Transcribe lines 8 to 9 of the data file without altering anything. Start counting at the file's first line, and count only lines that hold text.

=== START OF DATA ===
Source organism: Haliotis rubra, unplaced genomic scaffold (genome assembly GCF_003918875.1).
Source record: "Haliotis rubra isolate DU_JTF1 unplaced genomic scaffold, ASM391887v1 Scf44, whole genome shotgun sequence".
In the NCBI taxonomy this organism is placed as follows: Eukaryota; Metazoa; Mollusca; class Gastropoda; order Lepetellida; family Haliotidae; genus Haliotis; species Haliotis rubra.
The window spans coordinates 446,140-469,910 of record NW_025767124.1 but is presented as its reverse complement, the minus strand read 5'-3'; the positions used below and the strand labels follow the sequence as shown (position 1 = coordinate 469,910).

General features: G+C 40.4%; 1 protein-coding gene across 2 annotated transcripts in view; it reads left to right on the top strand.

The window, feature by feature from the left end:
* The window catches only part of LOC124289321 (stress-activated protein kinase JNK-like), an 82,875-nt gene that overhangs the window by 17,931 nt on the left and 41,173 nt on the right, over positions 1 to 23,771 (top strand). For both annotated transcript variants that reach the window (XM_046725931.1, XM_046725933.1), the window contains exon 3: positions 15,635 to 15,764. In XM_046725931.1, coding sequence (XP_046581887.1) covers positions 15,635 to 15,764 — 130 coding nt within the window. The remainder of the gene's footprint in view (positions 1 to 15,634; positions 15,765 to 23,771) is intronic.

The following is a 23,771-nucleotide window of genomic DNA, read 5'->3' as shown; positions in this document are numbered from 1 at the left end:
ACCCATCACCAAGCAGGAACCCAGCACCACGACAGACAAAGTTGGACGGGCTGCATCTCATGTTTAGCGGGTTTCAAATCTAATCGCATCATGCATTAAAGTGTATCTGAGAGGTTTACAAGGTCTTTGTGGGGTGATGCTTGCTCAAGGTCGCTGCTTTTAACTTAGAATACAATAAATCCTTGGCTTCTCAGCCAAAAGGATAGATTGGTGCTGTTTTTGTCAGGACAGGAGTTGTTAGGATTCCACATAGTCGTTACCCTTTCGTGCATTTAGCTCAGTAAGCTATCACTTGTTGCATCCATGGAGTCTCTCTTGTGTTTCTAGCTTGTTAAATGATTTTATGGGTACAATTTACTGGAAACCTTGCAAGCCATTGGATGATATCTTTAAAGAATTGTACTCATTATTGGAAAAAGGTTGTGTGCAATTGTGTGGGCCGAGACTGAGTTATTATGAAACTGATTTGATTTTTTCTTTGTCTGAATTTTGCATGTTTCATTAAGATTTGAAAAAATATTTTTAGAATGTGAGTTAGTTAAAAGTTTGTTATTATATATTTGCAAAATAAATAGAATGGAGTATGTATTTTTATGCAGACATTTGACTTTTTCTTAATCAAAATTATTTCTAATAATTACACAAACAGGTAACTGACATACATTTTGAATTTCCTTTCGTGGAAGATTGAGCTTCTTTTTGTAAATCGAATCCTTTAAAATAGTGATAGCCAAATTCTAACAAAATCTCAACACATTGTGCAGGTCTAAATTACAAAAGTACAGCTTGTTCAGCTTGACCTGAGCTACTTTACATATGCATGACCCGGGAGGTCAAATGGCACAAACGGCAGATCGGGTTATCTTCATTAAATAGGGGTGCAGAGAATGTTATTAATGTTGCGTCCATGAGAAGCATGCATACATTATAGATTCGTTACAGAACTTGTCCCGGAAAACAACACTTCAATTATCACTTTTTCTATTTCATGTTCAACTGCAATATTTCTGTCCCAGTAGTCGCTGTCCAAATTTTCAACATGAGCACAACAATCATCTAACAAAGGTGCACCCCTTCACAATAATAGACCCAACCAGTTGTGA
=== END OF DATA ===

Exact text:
The following is a 23,771-nucleotide window of genomic DNA, read 5'->3' as shown; positions in this document are numbered from 1 at the left end:
ACCCATCACCAAGCAGGAACCCAGCACCACGACAGACAAAGTTGGACGGGCTGCATCTCATGTTTAGCGGGTTTCAAATCTAATCGCATCATGCATTAAAGTGTATCTGAGAGGTTTACAAGGTCTTTGTGGGGTGATGCTTGCTCAAGGTCGCTGCTTTTAACTTAGAATACAATAAATCCTTGGCTTCTCAGCCAAAAGGATAGATTGGTGCTGTTTTTGTCAGGACAGGAGTTGTTAGGATTCCACATAGTCGTTACCCTTTCGTGCATTTAGCTCAGTAAGCTATCACTTGTTGCATCCATGGAGTCTCTCTTGTGTTTCTAGCTTGTTAAATGATTTTATGGGTACAATTTACTGGAAACCTTGCAAGCCATTGGATGATATCTTTAAAGAATTGTACTCATTATTGGAAAAAGGTTGTGTGCAATTGTGTGGGCCGAGACTGAGTTATTATGAAACTGATTTGATTTTTTCTTTGTCTGAATTTTGCATGTTTCATTAAGATTTGAAAAAATATTTTTAGAATGTGAGTTAGTTAAAAGTTTGTTATTATATATTTGCAAAATAAATAGAATGGAGTATGTATTTTTATGCAGACATTTGACTTTTTCTTAATCAAAATTATTTCTAATAATTACACAAACAGGTAACTGACATACATTTTGAATTTCCTTTCGTGGAAGATTGAGCTTCTTTTTGTAAATCGAATCCTTTAAAATAGTGATAGCCAAATTCTAACAAAATCTCAACACATTGTGCAGGTCTAAATTACAAAAGTACAGCTTGTTCAGCTTGACCTGAGCTACTTTACATATGCATGACCCGGGAGGTCAAATGGCACAAACGGCAGATCGGGTTATCTTCATTAAATAGGGGTGCAGAGAATGTTATTAATGTTGCGTCCATGAGAAGCATGCATACATTATAGATTCGTTACAGAACTTGTCCCGGAAAACAACACTTCAATTATCACTTTTTCTATTTCATGTTCAACTGCAATATTTCTGTCCCAGTAGTCGCTGTCCAAATTTTCAACATGAGCACAACAATCATCTAACAAAGGTGCACCCCTTCACAATAATAGACCCAACCAGTTGTGA